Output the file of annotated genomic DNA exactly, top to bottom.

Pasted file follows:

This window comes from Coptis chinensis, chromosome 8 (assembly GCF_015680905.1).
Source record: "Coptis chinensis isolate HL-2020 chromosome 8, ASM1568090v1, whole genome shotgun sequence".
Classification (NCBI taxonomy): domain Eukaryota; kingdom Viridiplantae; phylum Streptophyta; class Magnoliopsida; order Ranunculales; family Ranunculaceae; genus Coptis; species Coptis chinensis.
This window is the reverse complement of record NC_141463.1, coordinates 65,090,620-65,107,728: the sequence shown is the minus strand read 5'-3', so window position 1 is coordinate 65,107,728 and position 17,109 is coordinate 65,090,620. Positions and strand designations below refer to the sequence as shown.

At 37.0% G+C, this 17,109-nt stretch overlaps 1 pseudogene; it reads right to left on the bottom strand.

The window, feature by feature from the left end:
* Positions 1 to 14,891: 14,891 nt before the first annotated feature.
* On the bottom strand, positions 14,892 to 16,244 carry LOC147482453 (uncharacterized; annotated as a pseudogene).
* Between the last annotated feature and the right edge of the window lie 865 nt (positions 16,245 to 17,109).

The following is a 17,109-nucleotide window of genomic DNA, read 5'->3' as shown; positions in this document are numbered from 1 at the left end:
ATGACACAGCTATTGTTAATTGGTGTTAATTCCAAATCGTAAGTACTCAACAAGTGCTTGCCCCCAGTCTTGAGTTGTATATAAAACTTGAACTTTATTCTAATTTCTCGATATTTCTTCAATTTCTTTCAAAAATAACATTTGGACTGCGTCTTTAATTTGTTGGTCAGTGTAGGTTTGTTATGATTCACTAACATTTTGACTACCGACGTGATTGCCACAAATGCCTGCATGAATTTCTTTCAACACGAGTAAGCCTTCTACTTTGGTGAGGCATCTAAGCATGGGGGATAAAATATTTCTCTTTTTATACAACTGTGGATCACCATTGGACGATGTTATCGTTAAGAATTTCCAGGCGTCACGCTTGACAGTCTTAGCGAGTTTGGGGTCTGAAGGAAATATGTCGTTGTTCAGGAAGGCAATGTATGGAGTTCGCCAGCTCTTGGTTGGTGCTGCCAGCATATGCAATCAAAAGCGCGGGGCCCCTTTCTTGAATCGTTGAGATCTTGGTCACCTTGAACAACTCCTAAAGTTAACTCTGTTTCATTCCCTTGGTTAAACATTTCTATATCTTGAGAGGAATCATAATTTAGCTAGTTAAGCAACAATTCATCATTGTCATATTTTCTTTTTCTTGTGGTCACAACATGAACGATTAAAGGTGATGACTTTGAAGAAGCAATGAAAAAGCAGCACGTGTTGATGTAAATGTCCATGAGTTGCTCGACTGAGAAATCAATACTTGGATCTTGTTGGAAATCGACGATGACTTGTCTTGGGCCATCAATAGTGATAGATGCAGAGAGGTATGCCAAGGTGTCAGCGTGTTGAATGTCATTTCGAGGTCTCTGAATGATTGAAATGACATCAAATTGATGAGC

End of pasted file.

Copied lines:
This window comes from Coptis chinensis, chromosome 8 (assembly GCF_015680905.1).
Source record: "Coptis chinensis isolate HL-2020 chromosome 8, ASM1568090v1, whole genome shotgun sequence".
Classification (NCBI taxonomy): domain Eukaryota; kingdom Viridiplantae; phylum Streptophyta; class Magnoliopsida; order Ranunculales; family Ranunculaceae; genus Coptis; species Coptis chinensis.
This window is the reverse complement of record NC_141463.1, coordinates 65,090,620-65,107,728: the sequence shown is the minus strand read 5'-3', so window position 1 is coordinate 65,107,728 and position 17,109 is coordinate 65,090,620. Positions and strand designations below refer to the sequence as shown.

At 37.0% G+C, this 17,109-nt stretch overlaps 1 pseudogene; it reads right to left on the bottom strand.

The window, feature by feature from the left end:
* Positions 1 to 14,891: 14,891 nt before the first annotated feature.
* On the bottom strand, positions 14,892 to 16,244 carry LOC147482453 (uncharacterized; annotated as a pseudogene).
* Between the last annotated feature and the right edge of the window lie 865 nt (positions 16,245 to 17,109).

The following is a 17,109-nucleotide window of genomic DNA, read 5'->3' as shown; positions in this document are numbered from 1 at the left end:
ATGACACAGCTATTGTTAATTGGTGTTAATTCCAAATCGTAAGTACTCAACAAGTGCTTGCCCCCAGTCTTGAGTTGTATATAAAACTTGAACTTTATTCTAATTTCTCGATATTTCTTCAATTTCTTTCAAAAATAACATTTGGACTGCGTCTTTAATTTGTTGGTCAGTGTAGGTTTGTTATGATTCACTAACATTTTGACTACCGACGTGATTGCCACAAATGCCTGCATGAATTTCTTTCAACACGAGTAAGCCTTCTACTTTGGTGAGGCATCTAAGCATGGGGGATAAAATATTTCTCTTTTTATACAACTGTGGATCACCATTGGACGATGTTATCGTTAAGAATTTCCAGGCGTCACGCTTGACAGTCTTAGCGAGTTTGGGGTCTGAAGGAAATATGTCGTTGTTCAGGAAGGCAATGTATGGAGTTCGCCAGCTCTTGGTTGGTGCTGCCAGCATATGCAATCAAAAGCGCGGGGCCCCTTTCTTGAATCGTTGAGATCTTGGTCACCTTGAACAACTCCTAAAGTTAACTCTGTTTCATTCCCTTGGTTAAACATTTCTATATCTTGAGAGGAATCATAATTTAGCTAGTTAAGCAACAATTCATCATTGTCATATTTTCTTTTTCTTGTGGTCACAACATGAACGATTAAAGGTGATGACTTTGAAGAAGCAATGAAAAAGCAGCACGTGTTGATGTAAATGTCCATGAGTTGCTCGACTGAGAAATCAATACTTGGATCTTGTTGGAAATCGACGATGACTTGTCTTGGGCCATCAATAGTGATAGATGCAGAGAGGTATGCCAAGGTGTCAGCGTGTTGAATGTCATTTCGAGGTCTCTGAATGATTGAAATGACATCAAATTGATGAGC